In Dallas, for example, the average high temperature in August is 96 degrees and temperatures this year surpassed 100 degrees every day from July 30 through Aug. 12, according to The Weather Channel. But in states like Texas and Louisiana, "where elected officials cherish tough-on-crime credentials, it is politically poisonous to be perceived as coddling prisoners," Blinder writes. Jason Clark, "a spokesman for the Texas Department of Criminal Justice, which is facing an array of lawsuits over the issue of jail temperatures, including a class-action case, said in a statement that 'the well-being of staff and offenders is a top priority for the agency and we remain committed to making sure that both are safe during the extreme heat.'" Yet, only 30 of the agency's 109 facilities are are fully air-conditioned. He said it would cost millions of dollars for upgrades. (Map by meterologist Terry Swails) 
"The disputes surrounding the climate of modern incarceration can be partly traced to 1981, when the Supreme Court concluded that 'the Constitution does not mandate comfortable prisons,'" Blinder writes. " About 35 years later, states, counties and cities are interpreting the court’s words in their own ways. In Texas, state regulations require that temperatures in county jails 'shall be reasonably maintained between 65 degrees Fahrenheit and 85 degrees Fahrenheit in all occupied areas.' But that standard does not apply to state prisons."

"In Louisiana, the placement of a city or parish border can dictate the relative comfort of a night in a local lockup," Blinder writes. "Pretrial inmates here in Jefferson Davis Parish, a rural area of about 31,000 people where the heat index on a recent afternoon hit 106 degrees, spend their days and nights in the small jail on the third floor of the courthouse. There are fans, but no air conditioning." Christopher Ivey, the chief sheriff’s deputy, told Blinder, “We don’t want to make it real comfortable for them because we don’t want them to want to come back." (Read more)

U.S. judge blocks Texas law that restricts who can interpret for voters in polling places

On Friday a federal judge blocked a Texas law "that limits the availability of interpreters in polling places, ruling that it violates protections guaranteed by the U.S. Voting Rights Act," Chuck Lindell reports for the Austin American-Stateman. An India-born woman had filed a lawsuit in 2014 after her local polling place refused to allow her son to interpret for her, because he was registered to vote in a different county. A state election law "requires interpreters to be registered to vote in the same county as the person they intend to help."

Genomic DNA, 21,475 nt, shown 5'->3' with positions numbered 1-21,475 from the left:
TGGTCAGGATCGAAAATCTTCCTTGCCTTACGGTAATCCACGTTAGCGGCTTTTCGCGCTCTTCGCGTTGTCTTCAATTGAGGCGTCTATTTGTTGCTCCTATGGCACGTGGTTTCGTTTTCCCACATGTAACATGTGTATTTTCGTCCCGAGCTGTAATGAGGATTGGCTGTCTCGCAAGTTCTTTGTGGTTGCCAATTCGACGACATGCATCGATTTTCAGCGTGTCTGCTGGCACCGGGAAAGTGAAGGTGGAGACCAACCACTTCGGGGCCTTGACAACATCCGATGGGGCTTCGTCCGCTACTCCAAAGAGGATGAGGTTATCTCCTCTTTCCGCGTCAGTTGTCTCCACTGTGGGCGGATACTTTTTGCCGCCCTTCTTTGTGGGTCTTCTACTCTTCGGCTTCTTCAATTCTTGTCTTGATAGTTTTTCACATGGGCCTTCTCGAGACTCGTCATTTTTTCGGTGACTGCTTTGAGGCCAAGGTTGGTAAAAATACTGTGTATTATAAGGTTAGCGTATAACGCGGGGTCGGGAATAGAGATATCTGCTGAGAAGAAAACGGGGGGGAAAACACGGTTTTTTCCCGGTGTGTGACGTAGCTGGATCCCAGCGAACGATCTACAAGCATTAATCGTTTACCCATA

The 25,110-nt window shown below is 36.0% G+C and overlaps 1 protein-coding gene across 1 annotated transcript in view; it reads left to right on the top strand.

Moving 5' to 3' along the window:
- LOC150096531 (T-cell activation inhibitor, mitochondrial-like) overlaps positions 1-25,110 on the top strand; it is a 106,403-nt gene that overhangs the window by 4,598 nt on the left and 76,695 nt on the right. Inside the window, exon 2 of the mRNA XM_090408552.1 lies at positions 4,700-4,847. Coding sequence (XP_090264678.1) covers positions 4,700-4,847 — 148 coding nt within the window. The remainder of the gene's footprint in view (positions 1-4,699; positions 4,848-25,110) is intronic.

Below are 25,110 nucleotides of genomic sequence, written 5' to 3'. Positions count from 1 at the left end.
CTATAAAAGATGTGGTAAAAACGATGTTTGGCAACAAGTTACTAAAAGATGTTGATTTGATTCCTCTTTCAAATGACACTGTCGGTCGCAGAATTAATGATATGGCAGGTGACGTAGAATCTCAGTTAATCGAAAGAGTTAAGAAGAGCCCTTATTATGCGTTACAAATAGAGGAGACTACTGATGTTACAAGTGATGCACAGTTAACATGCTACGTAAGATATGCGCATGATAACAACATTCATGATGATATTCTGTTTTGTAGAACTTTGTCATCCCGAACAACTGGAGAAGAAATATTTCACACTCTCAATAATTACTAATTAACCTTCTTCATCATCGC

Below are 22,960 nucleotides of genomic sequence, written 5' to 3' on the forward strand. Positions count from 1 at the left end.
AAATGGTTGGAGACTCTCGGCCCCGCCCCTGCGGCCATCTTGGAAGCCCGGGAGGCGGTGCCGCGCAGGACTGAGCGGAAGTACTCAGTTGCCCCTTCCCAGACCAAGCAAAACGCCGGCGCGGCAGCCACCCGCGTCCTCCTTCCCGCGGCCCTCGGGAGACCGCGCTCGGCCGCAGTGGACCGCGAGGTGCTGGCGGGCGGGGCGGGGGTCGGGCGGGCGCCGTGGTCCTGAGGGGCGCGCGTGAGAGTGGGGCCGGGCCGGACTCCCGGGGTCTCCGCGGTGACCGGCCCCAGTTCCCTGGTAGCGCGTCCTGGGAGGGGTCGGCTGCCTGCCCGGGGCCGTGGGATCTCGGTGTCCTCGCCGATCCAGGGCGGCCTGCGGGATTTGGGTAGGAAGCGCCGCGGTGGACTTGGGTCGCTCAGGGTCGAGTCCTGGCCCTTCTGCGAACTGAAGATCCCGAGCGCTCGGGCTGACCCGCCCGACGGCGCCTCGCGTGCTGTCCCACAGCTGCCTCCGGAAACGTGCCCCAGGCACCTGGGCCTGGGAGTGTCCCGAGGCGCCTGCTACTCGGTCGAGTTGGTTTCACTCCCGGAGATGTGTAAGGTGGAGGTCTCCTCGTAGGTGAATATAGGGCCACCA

U.S. District Judge Robert Pitman "ruled that the residency requirement violated Section 208 of the Voting Rights Act, which guarantees voters the right to be helped by a person of their choice if they need assistance because of blindness, disability or inability to read or write," Lindell writes. "To enjoy the same opportunity to vote as other citizens, Pitman wrote, limited-language voters must be able to navigate polling stations and communicate with election officers." He wrote, "They must be able to understand and fill out any required forms, and to understand and to answer any questions directed at them by election officers. And they must be able to do so with the assistance of a person whom they trust.”

Texas also been criticized for its voter ID law, which some say discriminates against immigrants, many of whom are prone to vote Democrat.

Monday, August 15, 2016

For-profit prisons have more safety and security incidents than other federal prisons

For-profit federal prisons, which are primarily located in rural areas, have a higher rate of safety and security incidents than non-contract institutions, says a U.S. Department of Justice inspector general's report.

The inspector general looked at 14 for-profit prisons and 14 non-contract Federal Bureau of Prisons with comparable inmate populations and found that for-profit prisons had higher per-capita rates of contraband, lockdowns, discipline, grievances, telephone monitoring and overall incident reports. They also had higher rates of assault, including inmate on inmate assault and inmate assaults of guards. The only areas with fewer incidents in for-profit prions were sexual misconduct and positive drug tests. (Justice Department graphic: Inmates in for-profit prisons are eight times more likely to be caught with a cell phone)
Many of the inmates are Mexican and are serving time for immigration offenses, including "almost 22,700 low-security immigrant adult males with 90 months or less on their sentences," Joe Davidson writes for The Washington Post. The three companies—Corrections Corporation of America (CCA), GEO Group, Inc. and Management and Training Corporation (MTC)—that contract the for-profit prisons all "cited their largely homogeneous inmates as a significant factor in prison misconduct."

CCA, the nation’s oldest and largest private prison company, told Davidson that "Our experience has been that the criminal alien population housed in contract prisons has a higher rate" of inmates who are a security risk. GEO "said the 'criminal alien' population 'responds as one to any issue, real or perceived," Davidson writes. MTC, which rejected the report’s findings, said in a statement: “Any casual reader would come to the conclusion that contract prisons are not as safe as BOP [Bureau of Prisons] prisons. The conclusion is wrong.”

Kudzu is on the decline in the South, but is following warmer temperatures northward

Kudzu, a leafy vine known for covering nearly everything in its path, is waning in the rural South and waxing to the north, Dan Chapman reports for The Atlanta Journal-Constitution. (AJC photo by Hyosub Shin: Overflowing kudzu)